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I am cinsidering staring home rabbit raising, its been a long time since i have done this, i am planning, i think on 2 does and 1 buck , i am hoping for about 30-40 harvestable meat animals a year, does this sound right considering loss due to who knows what kind of causes ....
i am thinking of Rex rabbits, since an important side product for the rabbits is the fur ( i tan my own hides to use)
but i also want some spotted rabbits, , wondering what breeds i should try . keeping in mind i will be in arkansas, and heat stress will be a factor
i dont want all white rabbits ( the stains are a pain to clean out orf a palt)

thanks !!!
Beth
 

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bethlaf said:
"I am cinsidering staring home rabbit raising, its been a long time since i have done this, i am planning, i think on 2 does and 1 buck , i am hoping for about 30-40 harvestable meat animals a year, does this sound right considering loss due to who knows what kind of causes ...."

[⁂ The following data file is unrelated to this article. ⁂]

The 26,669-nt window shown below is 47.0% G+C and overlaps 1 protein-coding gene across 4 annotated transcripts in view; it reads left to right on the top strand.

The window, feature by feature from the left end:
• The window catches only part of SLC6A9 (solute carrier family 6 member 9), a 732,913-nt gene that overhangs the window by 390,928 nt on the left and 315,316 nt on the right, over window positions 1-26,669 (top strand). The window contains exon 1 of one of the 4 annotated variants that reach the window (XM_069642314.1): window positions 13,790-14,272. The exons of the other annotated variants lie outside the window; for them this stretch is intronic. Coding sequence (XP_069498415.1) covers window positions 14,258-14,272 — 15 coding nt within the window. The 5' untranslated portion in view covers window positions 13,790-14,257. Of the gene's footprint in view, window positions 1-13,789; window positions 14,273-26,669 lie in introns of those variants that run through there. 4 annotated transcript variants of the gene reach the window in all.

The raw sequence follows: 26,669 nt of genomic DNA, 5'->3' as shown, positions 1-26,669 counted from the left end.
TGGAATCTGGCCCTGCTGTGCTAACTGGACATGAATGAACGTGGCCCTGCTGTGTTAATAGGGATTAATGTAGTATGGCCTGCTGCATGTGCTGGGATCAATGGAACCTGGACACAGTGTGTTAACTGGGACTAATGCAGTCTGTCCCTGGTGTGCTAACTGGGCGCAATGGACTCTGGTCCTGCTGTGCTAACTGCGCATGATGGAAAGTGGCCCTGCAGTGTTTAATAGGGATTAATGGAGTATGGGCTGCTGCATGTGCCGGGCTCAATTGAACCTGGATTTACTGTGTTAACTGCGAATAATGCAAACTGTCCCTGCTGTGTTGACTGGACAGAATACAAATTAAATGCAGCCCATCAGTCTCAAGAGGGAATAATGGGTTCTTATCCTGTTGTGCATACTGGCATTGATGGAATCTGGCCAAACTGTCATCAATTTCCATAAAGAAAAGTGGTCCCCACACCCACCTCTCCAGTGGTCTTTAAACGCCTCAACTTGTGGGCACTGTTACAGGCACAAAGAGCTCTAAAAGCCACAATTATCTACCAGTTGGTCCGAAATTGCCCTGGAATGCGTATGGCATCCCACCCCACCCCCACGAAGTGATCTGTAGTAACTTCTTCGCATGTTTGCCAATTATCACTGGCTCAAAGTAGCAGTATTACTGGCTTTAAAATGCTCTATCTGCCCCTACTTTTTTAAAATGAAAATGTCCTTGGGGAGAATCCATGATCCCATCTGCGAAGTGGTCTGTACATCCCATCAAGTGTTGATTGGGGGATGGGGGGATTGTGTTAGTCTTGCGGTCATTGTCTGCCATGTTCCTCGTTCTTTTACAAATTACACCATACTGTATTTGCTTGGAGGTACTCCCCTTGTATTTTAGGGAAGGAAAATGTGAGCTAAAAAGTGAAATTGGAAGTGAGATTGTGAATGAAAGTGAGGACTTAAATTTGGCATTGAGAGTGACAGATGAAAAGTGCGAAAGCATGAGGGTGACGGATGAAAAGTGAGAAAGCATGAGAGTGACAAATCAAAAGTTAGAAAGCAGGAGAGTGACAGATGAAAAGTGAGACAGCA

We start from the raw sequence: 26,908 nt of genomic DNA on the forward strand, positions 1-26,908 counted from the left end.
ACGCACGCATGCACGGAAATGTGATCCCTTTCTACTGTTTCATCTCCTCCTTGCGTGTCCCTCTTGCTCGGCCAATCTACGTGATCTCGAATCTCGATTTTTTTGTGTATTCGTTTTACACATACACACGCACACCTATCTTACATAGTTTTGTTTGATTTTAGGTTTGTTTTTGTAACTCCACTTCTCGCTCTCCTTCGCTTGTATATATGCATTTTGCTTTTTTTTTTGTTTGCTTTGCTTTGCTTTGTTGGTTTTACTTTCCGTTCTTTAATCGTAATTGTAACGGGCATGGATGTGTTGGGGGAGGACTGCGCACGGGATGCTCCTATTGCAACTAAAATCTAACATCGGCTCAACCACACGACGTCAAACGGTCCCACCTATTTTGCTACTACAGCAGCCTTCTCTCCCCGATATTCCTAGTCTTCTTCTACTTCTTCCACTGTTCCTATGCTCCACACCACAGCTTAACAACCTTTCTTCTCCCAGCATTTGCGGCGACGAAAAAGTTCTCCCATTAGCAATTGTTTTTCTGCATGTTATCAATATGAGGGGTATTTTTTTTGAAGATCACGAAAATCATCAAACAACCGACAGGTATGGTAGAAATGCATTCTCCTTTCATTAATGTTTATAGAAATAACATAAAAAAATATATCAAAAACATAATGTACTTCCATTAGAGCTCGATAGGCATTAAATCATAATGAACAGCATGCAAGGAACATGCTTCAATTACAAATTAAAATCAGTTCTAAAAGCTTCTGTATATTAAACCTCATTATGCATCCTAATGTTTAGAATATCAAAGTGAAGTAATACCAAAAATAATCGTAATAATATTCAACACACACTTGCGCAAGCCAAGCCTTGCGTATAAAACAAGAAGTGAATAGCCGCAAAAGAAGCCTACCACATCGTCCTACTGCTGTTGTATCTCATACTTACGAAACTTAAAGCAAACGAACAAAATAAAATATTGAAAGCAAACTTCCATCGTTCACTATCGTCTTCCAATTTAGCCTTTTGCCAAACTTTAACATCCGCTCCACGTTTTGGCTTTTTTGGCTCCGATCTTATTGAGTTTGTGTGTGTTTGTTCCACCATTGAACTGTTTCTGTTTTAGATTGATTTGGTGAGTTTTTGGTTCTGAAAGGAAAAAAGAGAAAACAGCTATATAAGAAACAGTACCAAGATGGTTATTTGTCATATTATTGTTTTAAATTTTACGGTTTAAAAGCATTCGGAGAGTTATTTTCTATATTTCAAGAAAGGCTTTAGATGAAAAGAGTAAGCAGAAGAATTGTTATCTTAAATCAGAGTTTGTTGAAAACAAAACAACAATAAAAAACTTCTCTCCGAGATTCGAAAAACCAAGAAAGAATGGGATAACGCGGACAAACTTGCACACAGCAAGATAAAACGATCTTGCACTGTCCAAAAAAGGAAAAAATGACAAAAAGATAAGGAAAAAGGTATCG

It's going to depend on your breeding schedule, conception rate, avg. kits per litter, and kit mortality rate. Using the 42 day rebreeding schedule you should get between 30 & 40 kits per doe per year. Provided you get 100% conception, 6 - 8 kits per litter and 0% kit mortality. Allowing that nothings perfect in the real world and if all you need is 30 - 40 total kits per year, 1 buck & 2 does should be more than enough. Of course, you will have no backups if one dies. You probably will want to keep replacements on hand just in case.

"i am thinking of Rex rabbits, since an important side product for the rabbits is the fur ( i tan my own hides to use)
but i also want some spotted rabbits,"

There are spotted Rex's, they are called "Broken".

"wondering what breeds i should try . keeping in mind i will be in arkansas, and heat stress will be a factor
i dont want all white rabbits ( the stains are a pain to clean out orf a palt)"

In our small herd, the white rabbits seem to handle the heat better than the colored rabbits. We are in Louisiana and it's pretty hot here too! We also have Champagne D'Argent and Silver Fox. They both have beautiful pelts. You might also try the American Chinchilla and the Satin. These are all four fur/meat breeds and might fit your needs.